Where’s Your Notebook?

Where’s Your Notebook?

“Always carry a notebook. And I mean always. The short-term memory only retains information for three minutes; unless it is committed to paper you can lose an idea forever.” -Will Self

There are plenty of resources who will tell you to carry a notebook, but why should you do it? What will it help you with? What can you learn from it?

What Good Is A Notebook?

Notebooks can serve many purposes for writers of all genres. A poet can jot down lines and images they want to use in their next poem. A novelist can write down observations about the world around them that can lend realism to their next work. A memoirist can write about events as they unfold and capture details that will breathe life into their work. The possibilities are endless for all types of writers to use notebooks.

Why Is A Notebook Better Than No Notebook?

If you don’t carry a notebook, you probably fit into one of two camps.

  1. You don’t write down your ideas and hope you remember them whenever you’re somewhere you can record them.
  2. You write ideas down on loose pieces of paper, napkins, or other temporary methods of recording.

If you’re in the first camp, you probably find yourself sitting down to write your first draft, lost in a million thoughts that slipped away. What was it that you saw yesterday that struck you? How did she phrase the quote you wanted to write a poem about? What was it that you were so convinced would be a good idea to write about? If you have a notebook, you can record all of this.

If you’re close to the second, you probably find yourself surrounded by the clutter of these scraps of paper with no way to organize or keep track of them. With a notebook, you have all of your thoughts and ideas saved and in chronological order from when you wrote them.

What Can I Use As A Notebook?

Just about anything.

If you have to have paper to put a pen to, go find yourself a notebook at any local store. Notebooks range from incredibly expensive leather-bound tomes to small spiral notebooks you can get at stores for a dollar. Pick whatever is right for you.

One thing I like to do is if someone goes on a trip and asks me if I want them to bring me anything, I ask them to bring me a notebook. Then my notebook is something different from what I could buy locally and it will remind me of the special person who got me the book.

Some people like to use their phones as notebooks and that’s a great idea. There are a lot of apps, such as Evernote, which can record all of your thoughts as well as to-do lists and other tasks that might end up in your notebook. This cuts down on purse or pocket contents and also provides all of the benefits of notebooks.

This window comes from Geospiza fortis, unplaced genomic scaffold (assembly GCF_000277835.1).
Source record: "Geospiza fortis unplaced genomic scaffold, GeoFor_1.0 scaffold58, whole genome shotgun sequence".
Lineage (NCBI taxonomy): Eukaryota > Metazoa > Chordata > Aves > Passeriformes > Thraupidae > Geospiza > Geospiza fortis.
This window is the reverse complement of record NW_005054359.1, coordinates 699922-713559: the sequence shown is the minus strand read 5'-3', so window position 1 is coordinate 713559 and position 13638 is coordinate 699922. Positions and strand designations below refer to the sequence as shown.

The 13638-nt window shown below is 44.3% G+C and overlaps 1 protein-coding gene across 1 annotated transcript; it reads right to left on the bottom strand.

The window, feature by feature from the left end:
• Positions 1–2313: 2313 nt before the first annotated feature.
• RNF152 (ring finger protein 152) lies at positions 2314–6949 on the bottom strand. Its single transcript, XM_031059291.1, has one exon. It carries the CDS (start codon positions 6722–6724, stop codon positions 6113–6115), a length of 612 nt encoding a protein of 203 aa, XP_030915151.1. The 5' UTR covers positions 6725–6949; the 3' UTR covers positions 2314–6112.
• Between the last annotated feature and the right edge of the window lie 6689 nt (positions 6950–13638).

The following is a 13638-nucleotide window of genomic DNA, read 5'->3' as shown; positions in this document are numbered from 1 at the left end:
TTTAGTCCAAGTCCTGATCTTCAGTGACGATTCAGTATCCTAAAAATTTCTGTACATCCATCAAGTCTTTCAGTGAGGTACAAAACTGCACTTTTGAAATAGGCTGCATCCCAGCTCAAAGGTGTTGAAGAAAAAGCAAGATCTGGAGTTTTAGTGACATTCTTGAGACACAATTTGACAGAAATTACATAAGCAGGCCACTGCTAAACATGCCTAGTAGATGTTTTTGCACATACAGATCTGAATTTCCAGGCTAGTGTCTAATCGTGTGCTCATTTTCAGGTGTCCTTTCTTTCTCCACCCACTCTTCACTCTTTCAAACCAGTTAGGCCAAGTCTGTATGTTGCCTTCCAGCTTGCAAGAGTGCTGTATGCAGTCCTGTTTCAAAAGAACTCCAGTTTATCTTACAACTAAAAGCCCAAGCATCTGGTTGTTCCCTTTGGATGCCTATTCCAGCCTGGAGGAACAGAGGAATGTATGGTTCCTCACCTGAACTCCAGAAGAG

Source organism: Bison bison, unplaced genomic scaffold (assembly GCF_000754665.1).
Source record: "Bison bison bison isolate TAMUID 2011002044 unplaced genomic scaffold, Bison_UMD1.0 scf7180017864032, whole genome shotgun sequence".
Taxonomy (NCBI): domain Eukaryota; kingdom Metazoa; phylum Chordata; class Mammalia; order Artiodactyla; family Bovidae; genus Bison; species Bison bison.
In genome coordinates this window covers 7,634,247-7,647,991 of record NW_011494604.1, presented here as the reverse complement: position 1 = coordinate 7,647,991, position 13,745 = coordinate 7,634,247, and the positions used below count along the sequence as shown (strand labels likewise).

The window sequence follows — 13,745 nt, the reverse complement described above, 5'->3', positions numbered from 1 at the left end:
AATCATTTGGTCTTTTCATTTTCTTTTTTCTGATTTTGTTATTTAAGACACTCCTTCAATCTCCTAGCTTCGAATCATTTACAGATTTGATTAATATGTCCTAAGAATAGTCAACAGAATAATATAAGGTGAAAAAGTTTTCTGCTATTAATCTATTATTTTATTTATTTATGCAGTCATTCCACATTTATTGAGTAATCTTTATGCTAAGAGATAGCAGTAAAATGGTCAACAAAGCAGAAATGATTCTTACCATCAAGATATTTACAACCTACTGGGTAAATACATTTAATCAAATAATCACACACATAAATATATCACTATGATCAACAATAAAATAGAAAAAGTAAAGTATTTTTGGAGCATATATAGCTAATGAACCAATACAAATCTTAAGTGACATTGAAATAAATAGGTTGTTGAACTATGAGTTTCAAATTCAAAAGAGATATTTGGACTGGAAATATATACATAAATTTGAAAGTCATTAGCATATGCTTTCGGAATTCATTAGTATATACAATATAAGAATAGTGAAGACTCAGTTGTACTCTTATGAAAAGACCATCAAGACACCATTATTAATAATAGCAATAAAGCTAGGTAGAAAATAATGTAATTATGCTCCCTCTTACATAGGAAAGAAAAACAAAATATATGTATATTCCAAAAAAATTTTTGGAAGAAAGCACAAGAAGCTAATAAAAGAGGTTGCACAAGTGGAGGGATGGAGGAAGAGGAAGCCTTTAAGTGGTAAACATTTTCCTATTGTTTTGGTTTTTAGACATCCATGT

More On Notebooks

Check this video for more information on notebooks and see the notebooks I use for my writing.

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Editsaurus: Another Hemingway Editor?

Editsaurus: Another Hemingway Editor?

Editsaurus is a new writing tool that claims to highlight potential problems in your writing and encourage good writing habits. However, its usefulness is limited and ultimately, unless you are a beginning writer, its capabilities will not be that helpful to you.

This website functions much like the Hemingway Editor. You input your text or write directly into the box. Then it highlights potential problem areas. Which sounds useful. But when you examine the readout, it becomes less and less meaningful.

The tool highlights all uses of adverbs. Which, granted, too many is problem, but you can follow every rule of grammar and good writing and still use an occasional adverb.

It’s also rather worrisome how adverbs are being vilified by both this program and the Hemingway Editor. Not all adverbs are the enemy. Conversely, you can have writing completely free of adverbs and it can be still terrible. Avoiding every adverb in existence is not some magic formula for good writing. But when editors like this highlight every use, what message is it sending to writers?

The tool also highlights all uses of easily-confused words. Every use of the word “to” or “then” is highlighted because these words are often confused with “too” and “two” as well as “than”, respectively.

If a beginning writer struggles with the correct usage of these words, the highlight will be helpful. But someone who has a solid background in grammar will raise an eyebrow over how their piece has been marked up when their usage is correct.

Of course, I would be remiss if I didn’t mention the emotional reaction to this program. After years of spelling and grammar check from every piece of software that has it equipped, we are used to seeing anything highlighted as a problem that needs to be fixed. Seeing your writing come back so marked up can be anxiety inducing.

But when you examine why the marks are there, most of them aren’t problems that need correction. It’s just the inability of a computer to detect what is correct grammar and what is a mistake.

With the Hemingway Editor already in existence and the limitations of this tool, its ultimate practicality is questionable.